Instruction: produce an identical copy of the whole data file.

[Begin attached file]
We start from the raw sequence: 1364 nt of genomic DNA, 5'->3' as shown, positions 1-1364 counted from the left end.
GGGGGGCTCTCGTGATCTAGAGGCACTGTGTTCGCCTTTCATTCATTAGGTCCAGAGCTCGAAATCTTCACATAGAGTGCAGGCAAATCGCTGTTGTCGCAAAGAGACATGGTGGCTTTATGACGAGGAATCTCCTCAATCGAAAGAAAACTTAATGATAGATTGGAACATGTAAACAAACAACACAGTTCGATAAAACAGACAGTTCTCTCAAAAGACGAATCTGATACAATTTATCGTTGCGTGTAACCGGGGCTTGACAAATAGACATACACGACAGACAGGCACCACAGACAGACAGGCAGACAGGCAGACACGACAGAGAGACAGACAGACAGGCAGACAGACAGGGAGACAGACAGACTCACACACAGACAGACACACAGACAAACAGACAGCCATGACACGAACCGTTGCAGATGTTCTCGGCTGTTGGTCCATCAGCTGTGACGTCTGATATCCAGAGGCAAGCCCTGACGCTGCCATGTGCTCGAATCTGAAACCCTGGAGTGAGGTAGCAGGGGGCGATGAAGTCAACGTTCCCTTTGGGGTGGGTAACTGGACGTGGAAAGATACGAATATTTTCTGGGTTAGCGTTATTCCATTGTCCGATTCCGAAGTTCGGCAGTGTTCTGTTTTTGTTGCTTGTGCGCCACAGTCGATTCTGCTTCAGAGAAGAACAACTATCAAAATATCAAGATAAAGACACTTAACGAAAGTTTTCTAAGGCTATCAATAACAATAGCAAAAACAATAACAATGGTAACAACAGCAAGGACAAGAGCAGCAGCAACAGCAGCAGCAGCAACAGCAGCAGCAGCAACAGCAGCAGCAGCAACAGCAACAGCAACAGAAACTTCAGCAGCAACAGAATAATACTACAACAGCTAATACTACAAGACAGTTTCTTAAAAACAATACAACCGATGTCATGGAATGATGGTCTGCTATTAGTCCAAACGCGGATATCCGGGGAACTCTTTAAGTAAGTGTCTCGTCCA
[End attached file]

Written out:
We start from the raw sequence: 1364 nt of genomic DNA, 5'->3' as shown, positions 1-1364 counted from the left end.
GGGGGGCTCTCGTGATCTAGAGGCACTGTGTTCGCCTTTCATTCATTAGGTCCAGAGCTCGAAATCTTCACATAGAGTGCAGGCAAATCGCTGTTGTCGCAAAGAGACATGGTGGCTTTATGACGAGGAATCTCCTCAATCGAAAGAAAACTTAATGATAGATTGGAACATGTAAACAAACAACACAGTTCGATAAAACAGACAGTTCTCTCAAAAGACGAATCTGATACAATTTATCGTTGCGTGTAACCGGGGCTTGACAAATAGACATACACGACAGACAGGCACCACAGACAGACAGGCAGACAGGCAGACACGACAGAGAGACAGACAGACAGGCAGACAGACAGGGAGACAGACAGACTCACACACAGACAGACACACAGACAAACAGACAGCCATGACACGAACCGTTGCAGATGTTCTCGGCTGTTGGTCCATCAGCTGTGACGTCTGATATCCAGAGGCAAGCCCTGACGCTGCCATGTGCTCGAATCTGAAACCCTGGAGTGAGGTAGCAGGGGGCGATGAAGTCAACGTTCCCTTTGGGGTGGGTAACTGGACGTGGAAAGATACGAATATTTTCTGGGTTAGCGTTATTCCATTGTCCGATTCCGAAGTTCGGCAGTGTTCTGTTTTTGTTGCTTGTGCGCCACAGTCGATTCTGCTTCAGAGAAGAACAACTATCAAAATATCAAGATAAAGACACTTAACGAAAGTTTTCTAAGGCTATCAATAACAATAGCAAAAACAATAACAATGGTAACAACAGCAAGGACAAGAGCAGCAGCAACAGCAGCAGCAGCAACAGCAGCAGCAGCAACAGCAGCAGCAGCAACAGCAACAGCAACAGAAACTTCAGCAGCAACAGAATAATACTACAACAGCTAATACTACAAGACAGTTTCTTAAAAACAATACAACCGATGTCATGGAATGATGGTCTGCTATTAGTCCAAACGCGGATATCCGGGGAACTCTTTAAGTAAGTGTCTCGTCCA